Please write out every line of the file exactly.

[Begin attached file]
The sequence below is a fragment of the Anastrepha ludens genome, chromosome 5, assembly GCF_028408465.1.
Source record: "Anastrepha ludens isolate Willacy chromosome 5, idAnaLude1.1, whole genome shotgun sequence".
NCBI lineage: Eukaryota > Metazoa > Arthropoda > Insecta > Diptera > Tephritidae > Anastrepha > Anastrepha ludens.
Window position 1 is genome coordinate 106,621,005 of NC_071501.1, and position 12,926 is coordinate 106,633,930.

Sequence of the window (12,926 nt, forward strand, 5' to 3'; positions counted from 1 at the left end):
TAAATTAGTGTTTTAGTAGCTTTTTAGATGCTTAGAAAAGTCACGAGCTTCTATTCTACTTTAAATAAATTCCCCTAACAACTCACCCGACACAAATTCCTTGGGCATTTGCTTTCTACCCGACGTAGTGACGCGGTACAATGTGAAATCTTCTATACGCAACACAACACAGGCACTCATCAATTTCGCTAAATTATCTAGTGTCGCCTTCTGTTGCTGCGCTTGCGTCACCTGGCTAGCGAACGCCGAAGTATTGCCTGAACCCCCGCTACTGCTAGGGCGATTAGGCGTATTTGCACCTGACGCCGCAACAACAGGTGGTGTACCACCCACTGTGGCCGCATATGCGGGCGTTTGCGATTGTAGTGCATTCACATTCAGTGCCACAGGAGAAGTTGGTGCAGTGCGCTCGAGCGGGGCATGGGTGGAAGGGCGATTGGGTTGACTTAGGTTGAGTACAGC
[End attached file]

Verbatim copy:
The sequence below is a fragment of the Anastrepha ludens genome, chromosome 5, assembly GCF_028408465.1.
Source record: "Anastrepha ludens isolate Willacy chromosome 5, idAnaLude1.1, whole genome shotgun sequence".
NCBI lineage: Eukaryota > Metazoa > Arthropoda > Insecta > Diptera > Tephritidae > Anastrepha > Anastrepha ludens.
Window position 1 is genome coordinate 106,621,005 of NC_071501.1, and position 12,926 is coordinate 106,633,930.

Sequence of the window (12,926 nt, forward strand, 5' to 3'; positions counted from 1 at the left end):
TAAATTAGTGTTTTAGTAGCTTTTTAGATGCTTAGAAAAGTCACGAGCTTCTATTCTACTTTAAATAAATTCCCCTAACAACTCACCCGACACAAATTCCTTGGGCATTTGCTTTCTACCCGACGTAGTGACGCGGTACAATGTGAAATCTTCTATACGCAACACAACACAGGCACTCATCAATTTCGCTAAATTATCTAGTGTCGCCTTCTGTTGCTGCGCTTGCGTCACCTGGCTAGCGAACGCCGAAGTATTGCCTGAACCCCCGCTACTGCTAGGGCGATTAGGCGTATTTGCACCTGACGCCGCAACAACAGGTGGTGTACCACCCACTGTGGCCGCATATGCGGGCGTTTGCGATTGTAGTGCATTCACATTCAGTGCCACAGGAGAAGTTGGTGCAGTGCGCTCGAGCGGGGCATGGGTGGAAGGGCGATTGGGTTGACTTAGGTTGAGTACAGC